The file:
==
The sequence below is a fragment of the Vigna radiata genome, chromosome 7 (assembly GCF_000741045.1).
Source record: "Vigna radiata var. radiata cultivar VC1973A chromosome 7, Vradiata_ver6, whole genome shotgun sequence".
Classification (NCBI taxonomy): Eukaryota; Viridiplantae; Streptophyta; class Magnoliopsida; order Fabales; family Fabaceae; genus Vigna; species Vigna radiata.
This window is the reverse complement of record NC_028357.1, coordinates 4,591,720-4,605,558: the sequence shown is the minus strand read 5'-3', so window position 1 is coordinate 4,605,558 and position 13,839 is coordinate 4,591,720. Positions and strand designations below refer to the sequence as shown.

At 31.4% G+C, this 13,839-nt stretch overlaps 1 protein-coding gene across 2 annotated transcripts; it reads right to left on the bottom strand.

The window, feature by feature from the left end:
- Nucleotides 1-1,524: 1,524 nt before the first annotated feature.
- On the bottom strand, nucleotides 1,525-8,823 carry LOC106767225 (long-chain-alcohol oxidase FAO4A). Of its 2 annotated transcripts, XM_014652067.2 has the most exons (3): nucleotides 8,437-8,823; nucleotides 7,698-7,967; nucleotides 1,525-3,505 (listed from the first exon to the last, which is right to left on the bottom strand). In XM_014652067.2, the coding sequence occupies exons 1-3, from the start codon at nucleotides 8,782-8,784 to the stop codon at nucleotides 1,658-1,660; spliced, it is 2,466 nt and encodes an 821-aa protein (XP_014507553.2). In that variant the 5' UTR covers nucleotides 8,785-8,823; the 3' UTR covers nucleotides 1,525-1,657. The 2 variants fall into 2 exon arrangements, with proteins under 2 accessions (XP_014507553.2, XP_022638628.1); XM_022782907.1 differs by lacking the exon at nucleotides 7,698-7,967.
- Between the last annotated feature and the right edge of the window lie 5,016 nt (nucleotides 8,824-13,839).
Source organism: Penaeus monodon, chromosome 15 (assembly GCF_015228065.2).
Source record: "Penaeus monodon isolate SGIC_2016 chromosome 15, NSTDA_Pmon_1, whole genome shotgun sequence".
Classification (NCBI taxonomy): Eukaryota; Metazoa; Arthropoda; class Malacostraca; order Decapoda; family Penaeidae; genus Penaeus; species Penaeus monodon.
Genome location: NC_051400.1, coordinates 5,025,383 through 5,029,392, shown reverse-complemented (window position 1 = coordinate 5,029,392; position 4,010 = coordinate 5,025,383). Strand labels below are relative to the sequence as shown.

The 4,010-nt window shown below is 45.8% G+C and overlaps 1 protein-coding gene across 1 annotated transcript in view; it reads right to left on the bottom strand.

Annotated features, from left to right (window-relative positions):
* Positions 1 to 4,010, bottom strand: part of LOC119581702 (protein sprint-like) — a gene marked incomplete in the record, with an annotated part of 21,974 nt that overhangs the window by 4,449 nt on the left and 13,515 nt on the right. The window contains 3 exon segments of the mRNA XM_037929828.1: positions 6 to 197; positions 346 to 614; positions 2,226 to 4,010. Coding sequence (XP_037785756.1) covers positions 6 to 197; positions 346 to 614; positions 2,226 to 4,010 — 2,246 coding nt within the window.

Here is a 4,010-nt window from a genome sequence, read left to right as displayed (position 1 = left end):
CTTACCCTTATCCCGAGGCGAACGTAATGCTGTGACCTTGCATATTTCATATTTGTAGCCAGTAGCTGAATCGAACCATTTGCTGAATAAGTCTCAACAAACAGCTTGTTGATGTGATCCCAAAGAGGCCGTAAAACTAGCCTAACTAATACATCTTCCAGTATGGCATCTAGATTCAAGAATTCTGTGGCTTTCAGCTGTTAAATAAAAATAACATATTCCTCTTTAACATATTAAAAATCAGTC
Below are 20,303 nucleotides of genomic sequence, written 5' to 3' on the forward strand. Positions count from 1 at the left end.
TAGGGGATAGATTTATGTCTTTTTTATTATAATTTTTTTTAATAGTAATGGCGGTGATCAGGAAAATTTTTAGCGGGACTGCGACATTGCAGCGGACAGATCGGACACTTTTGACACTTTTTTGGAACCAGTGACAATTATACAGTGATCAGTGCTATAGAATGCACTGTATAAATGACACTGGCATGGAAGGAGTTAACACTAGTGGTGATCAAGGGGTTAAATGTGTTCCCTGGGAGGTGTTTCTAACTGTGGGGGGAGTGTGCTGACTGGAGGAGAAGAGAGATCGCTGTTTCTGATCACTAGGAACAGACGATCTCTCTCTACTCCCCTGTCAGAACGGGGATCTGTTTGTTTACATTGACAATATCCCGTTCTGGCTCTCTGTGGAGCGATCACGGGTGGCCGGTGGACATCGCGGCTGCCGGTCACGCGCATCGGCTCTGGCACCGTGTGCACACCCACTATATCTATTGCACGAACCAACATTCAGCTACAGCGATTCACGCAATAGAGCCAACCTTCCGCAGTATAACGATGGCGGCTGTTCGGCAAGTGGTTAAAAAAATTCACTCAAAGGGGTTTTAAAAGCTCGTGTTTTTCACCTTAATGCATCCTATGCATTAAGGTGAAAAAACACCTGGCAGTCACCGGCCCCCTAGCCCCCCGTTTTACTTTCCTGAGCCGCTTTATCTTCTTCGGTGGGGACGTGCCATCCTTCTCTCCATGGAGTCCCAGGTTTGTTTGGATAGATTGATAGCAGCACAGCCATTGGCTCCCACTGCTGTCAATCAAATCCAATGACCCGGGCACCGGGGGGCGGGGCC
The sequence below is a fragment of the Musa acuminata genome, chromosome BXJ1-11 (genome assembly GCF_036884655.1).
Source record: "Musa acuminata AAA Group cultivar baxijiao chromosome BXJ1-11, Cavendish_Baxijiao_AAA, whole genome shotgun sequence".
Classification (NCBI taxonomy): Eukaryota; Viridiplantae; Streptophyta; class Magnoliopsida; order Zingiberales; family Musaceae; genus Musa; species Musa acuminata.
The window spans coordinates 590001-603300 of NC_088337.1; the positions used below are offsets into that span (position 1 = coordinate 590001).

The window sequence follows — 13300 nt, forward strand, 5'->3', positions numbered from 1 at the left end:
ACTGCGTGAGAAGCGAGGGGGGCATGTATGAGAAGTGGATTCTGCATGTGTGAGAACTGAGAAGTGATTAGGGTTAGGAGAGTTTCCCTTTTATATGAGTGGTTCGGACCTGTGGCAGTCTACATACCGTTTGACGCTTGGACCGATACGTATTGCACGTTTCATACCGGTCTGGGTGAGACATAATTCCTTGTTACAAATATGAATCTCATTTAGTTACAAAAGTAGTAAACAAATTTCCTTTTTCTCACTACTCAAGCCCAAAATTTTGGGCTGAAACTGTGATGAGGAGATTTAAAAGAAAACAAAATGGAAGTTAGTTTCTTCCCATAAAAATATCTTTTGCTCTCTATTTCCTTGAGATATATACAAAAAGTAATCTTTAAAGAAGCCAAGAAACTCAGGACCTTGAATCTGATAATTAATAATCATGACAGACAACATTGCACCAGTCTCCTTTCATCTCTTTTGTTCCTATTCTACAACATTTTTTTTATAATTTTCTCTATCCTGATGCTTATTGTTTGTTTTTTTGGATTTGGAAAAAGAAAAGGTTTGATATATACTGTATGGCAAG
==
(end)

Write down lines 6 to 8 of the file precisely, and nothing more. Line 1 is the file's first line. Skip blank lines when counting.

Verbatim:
The window, feature by feature from the left end:
- Nucleotides 1-1,524: 1,524 nt before the first annotated feature.
- On the bottom strand, nucleotides 1,525-8,823 carry LOC106767225 (long-chain-alcohol oxidase FAO4A). Of its 2 annotated transcripts, XM_014652067.2 has the most exons (3): nucleotides 8,437-8,823; nucleotides 7,698-7,967; nucleotides 1,525-3,505 (listed from the first exon to the last, which is right to left on the bottom strand). In XM_014652067.2, the coding sequence occupies exons 1-3, from the start codon at nucleotides 8,782-8,784 to the stop codon at nucleotides 1,658-1,660; spliced, it is 2,466 nt and encodes an 821-aa protein (XP_014507553.2). In that variant the 5' UTR covers nucleotides 8,785-8,823; the 3' UTR covers nucleotides 1,525-1,657. The 2 variants fall into 2 exon arrangements, with proteins under 2 accessions (XP_014507553.2, XP_022638628.1); XM_022782907.1 differs by lacking the exon at nucleotides 7,698-7,967.